Letter Writing Image courtesy of the Graphics Fairy

The Correct Thing In Good Society

At The Writing-Desk

The Correct Thing
To use good jet black ink.
To use handsome, thick, plain white paper.
To fold and direct a letter neatly, and to put on the stamp evenly, and in the proper corner.
To put on as many stamps as the weight of the letter or parcel demands.
For the autograph fiend to enclose a stamped and directed envelope when writing to his intended victim.
To enclose a stamp when writing to a stranger on your own business.
To use sealing-wax, if you know how to make a fair and handsome seal.
To fold a letter right-side up, so that the person who receives it will not be obliged to turn it, after taking it out of the envelope, before he can read it.
To use black-edged note-paper when one is in mourning.
To use postal cards for ordinary business communications.
To write legibly.
To write straight.
To spell correctly.
To write numbers, dates, and proper names with especial care and distinctness.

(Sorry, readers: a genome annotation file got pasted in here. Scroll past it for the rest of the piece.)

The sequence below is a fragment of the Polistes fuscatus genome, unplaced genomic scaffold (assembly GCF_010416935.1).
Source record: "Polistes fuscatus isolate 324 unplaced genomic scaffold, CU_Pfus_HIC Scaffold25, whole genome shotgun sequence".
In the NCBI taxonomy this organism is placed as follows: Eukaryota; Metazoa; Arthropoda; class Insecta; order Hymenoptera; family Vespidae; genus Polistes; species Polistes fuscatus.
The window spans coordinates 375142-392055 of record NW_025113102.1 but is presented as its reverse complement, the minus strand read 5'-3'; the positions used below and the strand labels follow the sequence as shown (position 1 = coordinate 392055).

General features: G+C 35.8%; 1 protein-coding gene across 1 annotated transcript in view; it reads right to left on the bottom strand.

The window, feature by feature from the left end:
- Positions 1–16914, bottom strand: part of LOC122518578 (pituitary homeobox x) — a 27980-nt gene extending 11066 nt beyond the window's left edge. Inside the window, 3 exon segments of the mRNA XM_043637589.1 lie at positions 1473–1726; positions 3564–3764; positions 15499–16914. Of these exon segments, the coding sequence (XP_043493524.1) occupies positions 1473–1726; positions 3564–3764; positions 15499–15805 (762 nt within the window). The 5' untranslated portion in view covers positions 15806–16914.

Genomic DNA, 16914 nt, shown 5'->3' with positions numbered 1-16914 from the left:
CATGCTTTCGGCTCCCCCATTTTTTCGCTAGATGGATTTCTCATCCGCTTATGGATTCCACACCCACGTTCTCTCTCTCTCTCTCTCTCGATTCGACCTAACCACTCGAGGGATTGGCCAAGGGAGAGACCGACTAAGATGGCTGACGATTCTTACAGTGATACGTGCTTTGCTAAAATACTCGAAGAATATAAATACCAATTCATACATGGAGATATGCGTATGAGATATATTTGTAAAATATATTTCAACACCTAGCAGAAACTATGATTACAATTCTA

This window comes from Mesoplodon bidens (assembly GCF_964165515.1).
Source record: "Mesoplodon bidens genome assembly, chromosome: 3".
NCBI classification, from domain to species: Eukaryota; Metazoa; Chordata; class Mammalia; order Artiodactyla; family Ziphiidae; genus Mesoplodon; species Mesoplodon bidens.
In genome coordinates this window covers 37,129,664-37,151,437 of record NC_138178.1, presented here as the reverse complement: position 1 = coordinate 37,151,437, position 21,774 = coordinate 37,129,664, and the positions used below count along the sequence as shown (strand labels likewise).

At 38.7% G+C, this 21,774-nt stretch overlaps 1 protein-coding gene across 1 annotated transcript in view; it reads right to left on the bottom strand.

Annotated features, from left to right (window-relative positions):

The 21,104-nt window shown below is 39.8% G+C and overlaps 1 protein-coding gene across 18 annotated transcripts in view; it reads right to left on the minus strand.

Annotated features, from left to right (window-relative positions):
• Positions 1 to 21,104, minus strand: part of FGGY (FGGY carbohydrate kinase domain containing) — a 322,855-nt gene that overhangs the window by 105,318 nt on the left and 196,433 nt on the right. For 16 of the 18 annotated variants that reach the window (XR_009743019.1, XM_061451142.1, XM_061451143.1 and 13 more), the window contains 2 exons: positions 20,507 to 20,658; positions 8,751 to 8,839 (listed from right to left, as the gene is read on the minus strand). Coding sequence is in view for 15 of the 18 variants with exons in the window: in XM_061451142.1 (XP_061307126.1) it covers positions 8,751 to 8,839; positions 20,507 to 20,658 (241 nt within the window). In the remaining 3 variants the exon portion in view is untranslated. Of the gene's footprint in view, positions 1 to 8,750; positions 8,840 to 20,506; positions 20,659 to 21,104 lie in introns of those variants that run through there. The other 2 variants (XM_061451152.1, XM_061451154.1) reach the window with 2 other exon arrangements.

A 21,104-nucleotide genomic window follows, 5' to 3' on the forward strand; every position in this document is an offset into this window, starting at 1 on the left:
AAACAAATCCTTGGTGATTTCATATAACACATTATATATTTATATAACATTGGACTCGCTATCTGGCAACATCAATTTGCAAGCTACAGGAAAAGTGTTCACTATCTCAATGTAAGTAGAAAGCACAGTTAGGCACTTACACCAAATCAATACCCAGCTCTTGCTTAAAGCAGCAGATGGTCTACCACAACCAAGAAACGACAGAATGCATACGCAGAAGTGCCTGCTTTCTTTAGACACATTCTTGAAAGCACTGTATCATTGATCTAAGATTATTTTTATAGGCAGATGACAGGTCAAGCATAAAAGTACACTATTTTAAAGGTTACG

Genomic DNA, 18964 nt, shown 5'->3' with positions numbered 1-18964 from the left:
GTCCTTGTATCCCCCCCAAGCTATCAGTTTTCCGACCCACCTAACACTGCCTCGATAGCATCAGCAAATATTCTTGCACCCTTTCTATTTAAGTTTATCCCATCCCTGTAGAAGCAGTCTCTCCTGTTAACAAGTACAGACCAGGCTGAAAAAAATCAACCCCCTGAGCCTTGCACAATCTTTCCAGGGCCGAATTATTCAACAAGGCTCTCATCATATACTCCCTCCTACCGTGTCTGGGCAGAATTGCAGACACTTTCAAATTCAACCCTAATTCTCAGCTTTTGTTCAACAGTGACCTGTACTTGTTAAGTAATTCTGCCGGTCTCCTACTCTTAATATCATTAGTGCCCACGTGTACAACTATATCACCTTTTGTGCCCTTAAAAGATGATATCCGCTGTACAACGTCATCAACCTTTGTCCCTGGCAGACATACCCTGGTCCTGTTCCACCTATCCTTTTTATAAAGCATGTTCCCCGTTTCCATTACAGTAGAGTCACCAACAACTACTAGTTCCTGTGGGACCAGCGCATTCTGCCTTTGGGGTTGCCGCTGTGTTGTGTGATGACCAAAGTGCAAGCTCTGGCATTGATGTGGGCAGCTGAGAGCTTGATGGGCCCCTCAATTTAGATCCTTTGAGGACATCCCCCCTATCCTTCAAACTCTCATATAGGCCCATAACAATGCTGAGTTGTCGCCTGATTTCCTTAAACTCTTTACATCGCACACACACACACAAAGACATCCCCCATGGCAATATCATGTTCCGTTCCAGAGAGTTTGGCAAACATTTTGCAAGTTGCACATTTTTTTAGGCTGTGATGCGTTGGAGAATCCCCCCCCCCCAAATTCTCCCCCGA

To date a letter at the beginning, on the right-hand side, and a note at the end on the left-hand side.
To use both the day of the week and that of the month when dating a letter, and in business communication to give the year also.
To have one’s address engraved at the top of one’s note or letter paper.
To give one’s full address when writing to a person who does not know it, and from whom an answer is desired.
To sign a letter with the full name, or with the last name and initials.
For a lady to sign her last name and initials, instead of her Christian name, when writing to a comparative stranger, to a younger person, to a servant, or when writing on business.